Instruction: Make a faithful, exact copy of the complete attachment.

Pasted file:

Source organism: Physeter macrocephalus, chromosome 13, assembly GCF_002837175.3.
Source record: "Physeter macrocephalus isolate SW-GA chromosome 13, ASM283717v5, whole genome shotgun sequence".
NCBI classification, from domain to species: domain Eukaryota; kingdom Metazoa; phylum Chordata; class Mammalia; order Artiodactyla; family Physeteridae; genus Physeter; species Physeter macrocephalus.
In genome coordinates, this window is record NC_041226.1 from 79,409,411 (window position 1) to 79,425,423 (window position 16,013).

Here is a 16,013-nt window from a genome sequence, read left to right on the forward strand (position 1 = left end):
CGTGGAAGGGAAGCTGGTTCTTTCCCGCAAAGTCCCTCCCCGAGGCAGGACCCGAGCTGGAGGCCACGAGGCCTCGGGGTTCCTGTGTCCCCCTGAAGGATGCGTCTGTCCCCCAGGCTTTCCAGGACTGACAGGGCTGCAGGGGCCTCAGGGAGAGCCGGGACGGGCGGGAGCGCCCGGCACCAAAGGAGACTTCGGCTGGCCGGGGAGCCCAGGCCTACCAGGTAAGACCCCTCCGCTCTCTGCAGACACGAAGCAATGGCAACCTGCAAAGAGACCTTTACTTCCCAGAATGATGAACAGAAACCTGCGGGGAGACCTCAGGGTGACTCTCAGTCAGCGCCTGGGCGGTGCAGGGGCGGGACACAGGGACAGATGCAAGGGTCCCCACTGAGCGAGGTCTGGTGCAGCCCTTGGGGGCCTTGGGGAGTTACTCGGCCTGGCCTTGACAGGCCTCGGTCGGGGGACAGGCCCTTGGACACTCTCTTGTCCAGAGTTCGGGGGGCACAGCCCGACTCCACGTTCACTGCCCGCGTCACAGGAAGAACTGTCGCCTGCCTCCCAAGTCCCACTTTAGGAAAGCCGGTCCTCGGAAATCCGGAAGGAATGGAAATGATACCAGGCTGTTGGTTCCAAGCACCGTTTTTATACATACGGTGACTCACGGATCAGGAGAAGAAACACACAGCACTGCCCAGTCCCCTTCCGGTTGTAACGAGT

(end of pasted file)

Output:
Source organism: Physeter macrocephalus, chromosome 13, assembly GCF_002837175.3.
Source record: "Physeter macrocephalus isolate SW-GA chromosome 13, ASM283717v5, whole genome shotgun sequence".
NCBI classification, from domain to species: domain Eukaryota; kingdom Metazoa; phylum Chordata; class Mammalia; order Artiodactyla; family Physeteridae; genus Physeter; species Physeter macrocephalus.
In genome coordinates, this window is record NC_041226.1 from 79,409,411 (window position 1) to 79,425,423 (window position 16,013).

Here is a 16,013-nt window from a genome sequence, read left to right on the forward strand (position 1 = left end):
CGTGGAAGGGAAGCTGGTTCTTTCCCGCAAAGTCCCTCCCCGAGGCAGGACCCGAGCTGGAGGCCACGAGGCCTCGGGGTTCCTGTGTCCCCCTGAAGGATGCGTCTGTCCCCCAGGCTTTCCAGGACTGACAGGGCTGCAGGGGCCTCAGGGAGAGCCGGGACGGGCGGGAGCGCCCGGCACCAAAGGAGACTTCGGCTGGCCGGGGAGCCCAGGCCTACCAGGTAAGACCCCTCCGCTCTCTGCAGACACGAAGCAATGGCAACCTGCAAAGAGACCTTTACTTCCCAGAATGATGAACAGAAACCTGCGGGGAGACCTCAGGGTGACTCTCAGTCAGCGCCTGGGCGGTGCAGGGGCGGGACACAGGGACAGATGCAAGGGTCCCCACTGAGCGAGGTCTGGTGCAGCCCTTGGGGGCCTTGGGGAGTTACTCGGCCTGGCCTTGACAGGCCTCGGTCGGGGGACAGGCCCTTGGACACTCTCTTGTCCAGAGTTCGGGGGGCACAGCCCGACTCCACGTTCACTGCCCGCGTCACAGGAAGAACTGTCGCCTGCCTCCCAAGTCCCACTTTAGGAAAGCCGGTCCTCGGAAATCCGGAAGGAATGGAAATGATACCAGGCTGTTGGTTCCAAGCACCGTTTTTATACATACGGTGACTCACGGATCAGGAGAAGAAACACACAGCACTGCCCAGTCCCCTTCCGGTTGTAACGAGT